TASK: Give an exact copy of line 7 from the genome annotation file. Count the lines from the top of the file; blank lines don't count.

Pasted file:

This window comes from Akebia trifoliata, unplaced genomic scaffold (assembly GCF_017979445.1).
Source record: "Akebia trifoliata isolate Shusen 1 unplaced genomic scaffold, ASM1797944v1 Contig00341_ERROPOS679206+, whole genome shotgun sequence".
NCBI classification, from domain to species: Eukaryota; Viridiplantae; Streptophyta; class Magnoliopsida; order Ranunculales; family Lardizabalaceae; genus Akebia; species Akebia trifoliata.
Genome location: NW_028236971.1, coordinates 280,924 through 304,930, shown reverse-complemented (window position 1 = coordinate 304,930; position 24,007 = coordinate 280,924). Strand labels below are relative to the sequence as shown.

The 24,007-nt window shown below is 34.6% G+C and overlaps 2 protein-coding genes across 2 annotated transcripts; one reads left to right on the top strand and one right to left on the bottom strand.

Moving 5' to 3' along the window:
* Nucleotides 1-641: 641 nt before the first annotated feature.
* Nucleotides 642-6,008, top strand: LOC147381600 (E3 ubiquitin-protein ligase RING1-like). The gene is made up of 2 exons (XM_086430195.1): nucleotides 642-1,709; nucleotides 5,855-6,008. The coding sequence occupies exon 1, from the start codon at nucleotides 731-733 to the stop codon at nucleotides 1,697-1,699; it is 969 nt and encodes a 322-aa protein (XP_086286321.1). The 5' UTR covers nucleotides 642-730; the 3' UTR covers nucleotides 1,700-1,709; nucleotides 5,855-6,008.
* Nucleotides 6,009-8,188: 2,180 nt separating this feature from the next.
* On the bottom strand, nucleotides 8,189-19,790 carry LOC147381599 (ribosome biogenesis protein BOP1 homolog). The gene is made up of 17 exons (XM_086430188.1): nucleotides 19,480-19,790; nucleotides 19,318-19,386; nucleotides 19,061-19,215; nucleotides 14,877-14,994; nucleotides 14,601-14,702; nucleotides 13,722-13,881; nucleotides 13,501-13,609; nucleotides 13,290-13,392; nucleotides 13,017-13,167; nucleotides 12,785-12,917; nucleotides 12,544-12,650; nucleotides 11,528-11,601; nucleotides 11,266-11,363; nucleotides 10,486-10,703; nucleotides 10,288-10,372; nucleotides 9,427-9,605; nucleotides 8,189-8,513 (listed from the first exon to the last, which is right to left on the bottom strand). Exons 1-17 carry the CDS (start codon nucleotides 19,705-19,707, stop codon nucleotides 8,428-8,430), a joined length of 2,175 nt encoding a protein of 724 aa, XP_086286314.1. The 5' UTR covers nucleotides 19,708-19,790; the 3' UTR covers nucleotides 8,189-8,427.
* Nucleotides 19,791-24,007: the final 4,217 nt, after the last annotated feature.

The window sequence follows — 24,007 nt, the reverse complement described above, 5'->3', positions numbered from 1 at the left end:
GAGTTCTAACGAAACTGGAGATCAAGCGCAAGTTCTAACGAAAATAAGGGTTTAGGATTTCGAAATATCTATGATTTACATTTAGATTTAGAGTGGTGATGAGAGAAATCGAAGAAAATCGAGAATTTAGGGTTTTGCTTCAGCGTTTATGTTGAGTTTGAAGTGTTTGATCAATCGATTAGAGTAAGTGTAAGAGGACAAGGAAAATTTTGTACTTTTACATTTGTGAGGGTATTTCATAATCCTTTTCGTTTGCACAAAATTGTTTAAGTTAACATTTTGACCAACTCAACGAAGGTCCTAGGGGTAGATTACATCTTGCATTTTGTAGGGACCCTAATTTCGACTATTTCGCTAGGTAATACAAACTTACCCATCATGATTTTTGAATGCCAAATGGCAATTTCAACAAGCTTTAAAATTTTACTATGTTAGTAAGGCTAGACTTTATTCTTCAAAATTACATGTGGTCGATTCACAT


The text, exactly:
* Nucleotides 1-641: 641 nt before the first annotated feature.